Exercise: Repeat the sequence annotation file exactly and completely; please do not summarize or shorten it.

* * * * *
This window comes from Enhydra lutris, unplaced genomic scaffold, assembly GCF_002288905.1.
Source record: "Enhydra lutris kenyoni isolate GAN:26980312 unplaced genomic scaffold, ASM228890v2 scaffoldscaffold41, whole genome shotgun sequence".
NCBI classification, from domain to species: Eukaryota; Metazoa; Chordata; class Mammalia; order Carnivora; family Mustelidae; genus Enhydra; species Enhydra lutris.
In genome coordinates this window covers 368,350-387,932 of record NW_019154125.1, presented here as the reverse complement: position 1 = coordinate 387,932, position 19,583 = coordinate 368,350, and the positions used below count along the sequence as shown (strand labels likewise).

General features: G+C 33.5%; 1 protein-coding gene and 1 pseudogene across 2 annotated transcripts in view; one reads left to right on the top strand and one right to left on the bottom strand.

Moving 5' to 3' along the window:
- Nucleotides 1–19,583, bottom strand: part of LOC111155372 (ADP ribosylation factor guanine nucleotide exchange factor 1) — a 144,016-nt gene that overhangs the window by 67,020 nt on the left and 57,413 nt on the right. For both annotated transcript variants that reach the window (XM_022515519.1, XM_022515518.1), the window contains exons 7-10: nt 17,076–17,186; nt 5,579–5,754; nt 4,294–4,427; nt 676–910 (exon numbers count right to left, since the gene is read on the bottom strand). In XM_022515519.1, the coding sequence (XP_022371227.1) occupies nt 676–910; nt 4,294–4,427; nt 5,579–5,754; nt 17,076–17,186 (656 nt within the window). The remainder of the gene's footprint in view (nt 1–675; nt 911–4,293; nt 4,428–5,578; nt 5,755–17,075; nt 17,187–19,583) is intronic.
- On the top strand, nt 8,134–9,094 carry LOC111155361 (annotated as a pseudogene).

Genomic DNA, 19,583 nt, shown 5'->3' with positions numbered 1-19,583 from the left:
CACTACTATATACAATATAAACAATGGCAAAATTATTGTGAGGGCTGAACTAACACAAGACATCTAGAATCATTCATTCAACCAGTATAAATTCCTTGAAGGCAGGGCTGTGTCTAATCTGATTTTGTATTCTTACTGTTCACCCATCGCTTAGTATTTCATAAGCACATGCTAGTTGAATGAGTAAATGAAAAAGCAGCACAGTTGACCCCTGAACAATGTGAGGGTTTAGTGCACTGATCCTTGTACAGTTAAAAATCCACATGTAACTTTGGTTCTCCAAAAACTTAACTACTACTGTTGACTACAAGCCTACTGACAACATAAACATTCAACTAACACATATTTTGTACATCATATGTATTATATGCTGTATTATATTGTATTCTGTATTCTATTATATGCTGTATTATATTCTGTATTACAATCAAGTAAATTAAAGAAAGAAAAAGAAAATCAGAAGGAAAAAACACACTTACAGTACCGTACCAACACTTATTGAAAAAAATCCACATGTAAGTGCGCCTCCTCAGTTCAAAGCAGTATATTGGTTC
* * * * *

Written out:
This window comes from Enhydra lutris, unplaced genomic scaffold, assembly GCF_002288905.1.
Source record: "Enhydra lutris kenyoni isolate GAN:26980312 unplaced genomic scaffold, ASM228890v2 scaffoldscaffold41, whole genome shotgun sequence".
NCBI classification, from domain to species: Eukaryota; Metazoa; Chordata; class Mammalia; order Carnivora; family Mustelidae; genus Enhydra; species Enhydra lutris.
In genome coordinates this window covers 368,350-387,932 of record NW_019154125.1, presented here as the reverse complement: position 1 = coordinate 387,932, position 19,583 = coordinate 368,350, and the positions used below count along the sequence as shown (strand labels likewise).

General features: G+C 33.5%; 1 protein-coding gene and 1 pseudogene across 2 annotated transcripts in view; one reads left to right on the top strand and one right to left on the bottom strand.

Moving 5' to 3' along the window:
- Nucleotides 1–19,583, bottom strand: part of LOC111155372 (ADP ribosylation factor guanine nucleotide exchange factor 1) — a 144,016-nt gene that overhangs the window by 67,020 nt on the left and 57,413 nt on the right. For both annotated transcript variants that reach the window (XM_022515519.1, XM_022515518.1), the window contains exons 7-10: nt 17,076–17,186; nt 5,579–5,754; nt 4,294–4,427; nt 676–910 (exon numbers count right to left, since the gene is read on the bottom strand). In XM_022515519.1, the coding sequence (XP_022371227.1) occupies nt 676–910; nt 4,294–4,427; nt 5,579–5,754; nt 17,076–17,186 (656 nt within the window). The remainder of the gene's footprint in view (nt 1–675; nt 911–4,293; nt 4,428–5,578; nt 5,755–17,075; nt 17,187–19,583) is intronic.
- On the top strand, nt 8,134–9,094 carry LOC111155361 (annotated as a pseudogene).

Genomic DNA, 19,583 nt, shown 5'->3' with positions numbered 1-19,583 from the left:
CACTACTATATACAATATAAACAATGGCAAAATTATTGTGAGGGCTGAACTAACACAAGACATCTAGAATCATTCATTCAACCAGTATAAATTCCTTGAAGGCAGGGCTGTGTCTAATCTGATTTTGTATTCTTACTGTTCACCCATCGCTTAGTATTTCATAAGCACATGCTAGTTGAATGAGTAAATGAAAAAGCAGCACAGTTGACCCCTGAACAATGTGAGGGTTTAGTGCACTGATCCTTGTACAGTTAAAAATCCACATGTAACTTTGGTTCTCCAAAAACTTAACTACTACTGTTGACTACAAGCCTACTGACAACATAAACATTCAACTAACACATATTTTGTACATCATATGTATTATATGCTGTATTATATTGTATTCTGTATTCTATTATATGCTGTATTATATTCTGTATTACAATCAAGTAAATTAAAGAAAGAAAAAGAAAATCAGAAGGAAAAAACACACTTACAGTACCGTACCAACACTTATTGAAAAAAATCCACATGTAAGTGCGCCTCCTCAGTTCAAAGCAGTATATTGGTTC